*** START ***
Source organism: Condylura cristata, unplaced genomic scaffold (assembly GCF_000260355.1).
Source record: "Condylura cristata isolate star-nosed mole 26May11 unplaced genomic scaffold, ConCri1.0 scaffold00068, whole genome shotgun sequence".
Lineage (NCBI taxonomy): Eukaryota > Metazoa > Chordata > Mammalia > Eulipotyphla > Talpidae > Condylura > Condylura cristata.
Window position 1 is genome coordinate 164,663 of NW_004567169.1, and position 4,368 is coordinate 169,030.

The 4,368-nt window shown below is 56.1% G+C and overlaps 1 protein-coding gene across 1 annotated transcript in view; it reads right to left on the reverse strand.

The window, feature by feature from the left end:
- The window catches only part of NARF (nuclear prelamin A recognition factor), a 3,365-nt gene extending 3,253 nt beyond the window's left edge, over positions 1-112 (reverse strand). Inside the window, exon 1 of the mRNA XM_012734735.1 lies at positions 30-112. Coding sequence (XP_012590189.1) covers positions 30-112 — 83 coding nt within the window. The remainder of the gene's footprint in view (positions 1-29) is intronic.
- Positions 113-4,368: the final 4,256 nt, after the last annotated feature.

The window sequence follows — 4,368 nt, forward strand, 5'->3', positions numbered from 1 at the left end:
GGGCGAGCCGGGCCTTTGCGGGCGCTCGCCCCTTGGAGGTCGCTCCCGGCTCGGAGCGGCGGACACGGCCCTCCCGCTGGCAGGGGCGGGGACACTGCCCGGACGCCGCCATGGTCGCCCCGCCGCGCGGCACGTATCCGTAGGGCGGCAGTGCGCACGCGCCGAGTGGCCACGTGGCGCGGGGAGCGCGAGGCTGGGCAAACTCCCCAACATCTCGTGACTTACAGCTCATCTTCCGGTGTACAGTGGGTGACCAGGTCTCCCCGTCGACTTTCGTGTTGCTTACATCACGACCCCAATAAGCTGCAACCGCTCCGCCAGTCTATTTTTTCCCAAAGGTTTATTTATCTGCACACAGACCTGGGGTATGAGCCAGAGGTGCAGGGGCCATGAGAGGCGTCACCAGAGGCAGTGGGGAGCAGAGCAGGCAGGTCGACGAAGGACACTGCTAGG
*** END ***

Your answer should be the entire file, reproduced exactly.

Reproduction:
Source organism: Condylura cristata, unplaced genomic scaffold (assembly GCF_000260355.1).
Source record: "Condylura cristata isolate star-nosed mole 26May11 unplaced genomic scaffold, ConCri1.0 scaffold00068, whole genome shotgun sequence".
Lineage (NCBI taxonomy): Eukaryota > Metazoa > Chordata > Mammalia > Eulipotyphla > Talpidae > Condylura > Condylura cristata.
Window position 1 is genome coordinate 164,663 of NW_004567169.1, and position 4,368 is coordinate 169,030.

The 4,368-nt window shown below is 56.1% G+C and overlaps 1 protein-coding gene across 1 annotated transcript in view; it reads right to left on the reverse strand.

The window, feature by feature from the left end:
- The window catches only part of NARF (nuclear prelamin A recognition factor), a 3,365-nt gene extending 3,253 nt beyond the window's left edge, over positions 1-112 (reverse strand). Inside the window, exon 1 of the mRNA XM_012734735.1 lies at positions 30-112. Coding sequence (XP_012590189.1) covers positions 30-112 — 83 coding nt within the window. The remainder of the gene's footprint in view (positions 1-29) is intronic.
- Positions 113-4,368: the final 4,256 nt, after the last annotated feature.

The window sequence follows — 4,368 nt, forward strand, 5'->3', positions numbered from 1 at the left end:
GGGCGAGCCGGGCCTTTGCGGGCGCTCGCCCCTTGGAGGTCGCTCCCGGCTCGGAGCGGCGGACACGGCCCTCCCGCTGGCAGGGGCGGGGACACTGCCCGGACGCCGCCATGGTCGCCCCGCCGCGCGGCACGTATCCGTAGGGCGGCAGTGCGCACGCGCCGAGTGGCCACGTGGCGCGGGGAGCGCGAGGCTGGGCAAACTCCCCAACATCTCGTGACTTACAGCTCATCTTCCGGTGTACAGTGGGTGACCAGGTCTCCCCGTCGACTTTCGTGTTGCTTACATCACGACCCCAATAAGCTGCAACCGCTCCGCCAGTCTATTTTTTCCCAAAGGTTTATTTATCTGCACACAGACCTGGGGTATGAGCCAGAGGTGCAGGGGCCATGAGAGGCGTCACCAGAGGCAGTGGGGAGCAGAGCAGGCAGGTCGACGAAGGACACTGCTAGG